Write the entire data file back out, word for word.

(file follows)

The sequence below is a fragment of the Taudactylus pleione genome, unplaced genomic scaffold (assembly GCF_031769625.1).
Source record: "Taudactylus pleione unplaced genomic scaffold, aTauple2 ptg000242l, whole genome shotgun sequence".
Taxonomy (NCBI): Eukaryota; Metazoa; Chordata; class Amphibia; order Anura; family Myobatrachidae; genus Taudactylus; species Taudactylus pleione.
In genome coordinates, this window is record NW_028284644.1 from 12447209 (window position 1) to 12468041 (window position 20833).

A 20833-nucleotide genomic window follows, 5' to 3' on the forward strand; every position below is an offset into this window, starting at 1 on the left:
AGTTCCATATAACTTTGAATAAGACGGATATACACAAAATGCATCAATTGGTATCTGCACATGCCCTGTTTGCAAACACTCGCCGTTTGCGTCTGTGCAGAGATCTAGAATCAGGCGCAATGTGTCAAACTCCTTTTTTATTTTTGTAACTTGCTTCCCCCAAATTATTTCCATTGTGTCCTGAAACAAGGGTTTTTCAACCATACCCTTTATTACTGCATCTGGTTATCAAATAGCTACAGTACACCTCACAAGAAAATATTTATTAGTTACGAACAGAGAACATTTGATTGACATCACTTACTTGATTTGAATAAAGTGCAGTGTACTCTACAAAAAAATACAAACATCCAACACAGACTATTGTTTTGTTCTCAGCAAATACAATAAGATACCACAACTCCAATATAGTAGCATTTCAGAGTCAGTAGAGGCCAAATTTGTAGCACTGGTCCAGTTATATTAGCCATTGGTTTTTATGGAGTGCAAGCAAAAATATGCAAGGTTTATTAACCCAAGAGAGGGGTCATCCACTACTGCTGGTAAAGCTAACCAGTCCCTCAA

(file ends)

The sequence below is a fragment of the Taudactylus pleione genome, unplaced genomic scaffold (assembly GCF_031769625.1).
Source record: "Taudactylus pleione unplaced genomic scaffold, aTauple2 ptg000242l, whole genome shotgun sequence".
Taxonomy (NCBI): Eukaryota; Metazoa; Chordata; class Amphibia; order Anura; family Myobatrachidae; genus Taudactylus; species Taudactylus pleione.
In genome coordinates, this window is record NW_028284644.1 from 12447209 (window position 1) to 12468041 (window position 20833).

A 20833-nucleotide genomic window follows, 5' to 3' on the forward strand; every position below is an offset into this window, starting at 1 on the left:
AGTTCCATATAACTTTGAATAAGACGGATATACACAAAATGCATCAATTGGTATCTGCACATGCCCTGTTTGCAAACACTCGCCGTTTGCGTCTGTGCAGAGATCTAGAATCAGGCGCAATGTGTCAAACTCCTTTTTTATTTTTGTAACTTGCTTCCCCCAAATTATTTCCATTGTGTCCTGAAACAAGGGTTTTTCAACCATACCCTTTATTACTGCATCTGGTTATCAAATAGCTACAGTACACCTCACAAGAAAATATTTATTAGTTACGAACAGAGAACATTTGATTGACATCACTTACTTGATTTGAATAAAGTGCAGTGTACTCTACAAAAAAATACAAACATCCAACACAGACTATTGTTTTGTTCTCAGCAAATACAATAAGATACCACAACTCCAATATAGTAGCATTTCAGAGTCAGTAGAGGCCAAATTTGTAGCACTGGTCCAGTTATATTAGCCATTGGTTTTTATGGAGTGCAAGCAAAAATATGCAAGGTTTATTAACCCAAGAGAGGGGTCATCCACTACTGCTGGTAAAGCTAACCAGTCCCTCAA